It’s fair to say that we might not know the full impact of the global pandemic tragedy for years or even decades. Some have been tragically impacted by the pandemic, some have wandered in a face-covered fog, and others have irresponsibly stuck their heads in the sand. Everyone has had choices to make during the pandemic and those choices have manifested in the horrible, but they’ve also been used for creativity and good.
The new film, Red River Road, is decidedly parked in the good and creative camp. In probably the shortest credit sequence you’ll ever see, Red River Road was entirely created, shot, acted, and edited by the Schuyler Family — Paul (Dad), Jade (Mom), Quinn (son), and Shaw (son). Seriously, this was the ultimate soup-to-nuts experiment. Could a family create a film, tangentially about the pandemic, during the pandemic? The short answer is a resounding YES.
In Red River Road the Schuyler family sticks to what they know…pandemics. The film follows the family as they’ve climatized to the mundane day-in day-out existence of their isolation and the Speilberg-esque way in which the deal with each other in the confines of their home. This a pretty tight and functional family that has come to accept that they are deep in to quarantine.
As they wander through the daze of the quarantine they’re greeted each day by a large green bin with a barcode on its side. The green bin is conveniently parked at the very edge of their driveway every single morning without fail. When Mom retrieves the bin each morning she longingly looks around to see if her neighbors are out and about, but no one ever is.
The film quickly establishes that not only are the in a quarantine, but the government or some world power has trapped them in their house using a scheme not dissimilar from an electronic dog fence. The Schuylers are resolved to do their best, get along, play board games, watch classic cinema, and simply exist.
In one of the most clever uses of home movies, the Schuyler family employs their very real vacation footage (with some editing trickery) to establish wild and disturbing dream sequences. What quickly becomes clear is nothing is clear. Time is toyed with, as is the actual existence of the various family members. Each family member nervously talks about the conspiracy surrounding the virus and its psychoactive consequences, the government’s hold over everything, and whether any parts of society are still functional.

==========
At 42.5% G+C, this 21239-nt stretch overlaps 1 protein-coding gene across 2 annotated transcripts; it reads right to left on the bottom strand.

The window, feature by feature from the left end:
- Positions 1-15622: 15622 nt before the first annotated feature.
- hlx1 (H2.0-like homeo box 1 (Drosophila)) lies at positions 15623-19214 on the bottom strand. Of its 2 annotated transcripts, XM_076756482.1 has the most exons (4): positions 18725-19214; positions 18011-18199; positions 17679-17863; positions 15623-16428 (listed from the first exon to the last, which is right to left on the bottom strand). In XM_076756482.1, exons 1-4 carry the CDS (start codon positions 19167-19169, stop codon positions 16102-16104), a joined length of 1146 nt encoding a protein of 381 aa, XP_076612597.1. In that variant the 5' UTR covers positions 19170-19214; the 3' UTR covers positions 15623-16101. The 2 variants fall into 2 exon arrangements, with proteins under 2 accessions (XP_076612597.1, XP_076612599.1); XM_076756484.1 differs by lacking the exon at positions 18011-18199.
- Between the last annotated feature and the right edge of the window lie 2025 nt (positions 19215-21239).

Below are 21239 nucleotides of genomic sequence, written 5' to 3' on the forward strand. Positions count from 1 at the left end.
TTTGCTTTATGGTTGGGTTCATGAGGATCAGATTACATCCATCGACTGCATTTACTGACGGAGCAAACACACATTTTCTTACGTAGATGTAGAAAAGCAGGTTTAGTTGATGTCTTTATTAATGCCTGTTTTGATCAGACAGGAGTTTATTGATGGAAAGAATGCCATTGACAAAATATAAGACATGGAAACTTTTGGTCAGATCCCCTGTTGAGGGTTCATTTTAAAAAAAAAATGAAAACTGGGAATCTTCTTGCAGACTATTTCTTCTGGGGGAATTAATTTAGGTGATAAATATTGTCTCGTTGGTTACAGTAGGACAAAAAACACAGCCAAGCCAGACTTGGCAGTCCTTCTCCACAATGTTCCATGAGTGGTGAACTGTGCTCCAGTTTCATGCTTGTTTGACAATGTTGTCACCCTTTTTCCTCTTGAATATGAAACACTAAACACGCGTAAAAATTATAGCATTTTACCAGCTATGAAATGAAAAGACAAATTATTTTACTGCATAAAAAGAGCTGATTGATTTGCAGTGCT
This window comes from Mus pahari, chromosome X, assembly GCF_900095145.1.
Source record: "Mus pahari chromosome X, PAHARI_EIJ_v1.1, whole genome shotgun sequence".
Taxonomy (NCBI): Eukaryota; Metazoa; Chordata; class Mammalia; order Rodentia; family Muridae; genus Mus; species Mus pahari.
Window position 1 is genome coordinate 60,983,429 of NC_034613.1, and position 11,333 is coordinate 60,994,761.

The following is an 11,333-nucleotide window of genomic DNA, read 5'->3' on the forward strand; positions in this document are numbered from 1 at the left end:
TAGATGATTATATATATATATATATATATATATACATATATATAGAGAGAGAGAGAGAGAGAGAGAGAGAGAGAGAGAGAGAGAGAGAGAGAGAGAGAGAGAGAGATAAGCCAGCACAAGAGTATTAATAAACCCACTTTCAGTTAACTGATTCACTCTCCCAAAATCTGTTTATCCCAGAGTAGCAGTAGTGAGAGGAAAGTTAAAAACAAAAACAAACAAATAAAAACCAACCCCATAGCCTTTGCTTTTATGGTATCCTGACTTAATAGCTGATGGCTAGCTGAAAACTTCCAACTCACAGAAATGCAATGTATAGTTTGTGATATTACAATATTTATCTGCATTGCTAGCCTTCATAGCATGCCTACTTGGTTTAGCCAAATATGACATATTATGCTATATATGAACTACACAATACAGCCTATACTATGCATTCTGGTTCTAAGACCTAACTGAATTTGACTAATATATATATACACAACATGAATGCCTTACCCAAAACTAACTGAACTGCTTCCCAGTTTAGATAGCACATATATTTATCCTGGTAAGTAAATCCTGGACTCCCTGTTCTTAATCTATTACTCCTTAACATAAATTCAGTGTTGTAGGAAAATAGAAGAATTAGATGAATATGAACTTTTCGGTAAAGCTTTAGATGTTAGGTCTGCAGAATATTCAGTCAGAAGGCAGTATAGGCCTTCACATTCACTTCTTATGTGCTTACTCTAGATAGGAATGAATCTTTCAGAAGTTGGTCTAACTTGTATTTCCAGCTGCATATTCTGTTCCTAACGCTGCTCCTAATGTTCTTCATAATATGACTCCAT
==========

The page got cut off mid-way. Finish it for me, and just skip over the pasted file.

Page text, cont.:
The film cleverly dribbles out small details as the claustrophobia and tension builds. What’s real? Who’s real? Is the entire thing a dream or do the have a chance to outrun/outlive the virus? Perfectly played, Red River Road metes out just enough to keep you conveniently confused and enthralled.
The Schulyer family clearly has a penchant for cinema. Every shot in the film is studied and harkens to one of the myriad of their influences. More important than the editing and film work — which again, the did all on their own — is the acting. Some might argue that an actor playing themselves is kind of a cheat, but when the entire family does it, with aplomb, it’s nothing short of spectacular.
They always say that crisis brings out one’s true self. If that’s the case then the Schuyler’s true self is overflowing creativity. If you think watching a film about a pandemic during the pandemic will be a true-blue downer, guess again. Red River Road is an amazing achievement that will have you pining for even more lockdown time with your very own family.
Red River Road is likely a strong PG-13 and as of the summer of 2021 was making its way through the festival circuit.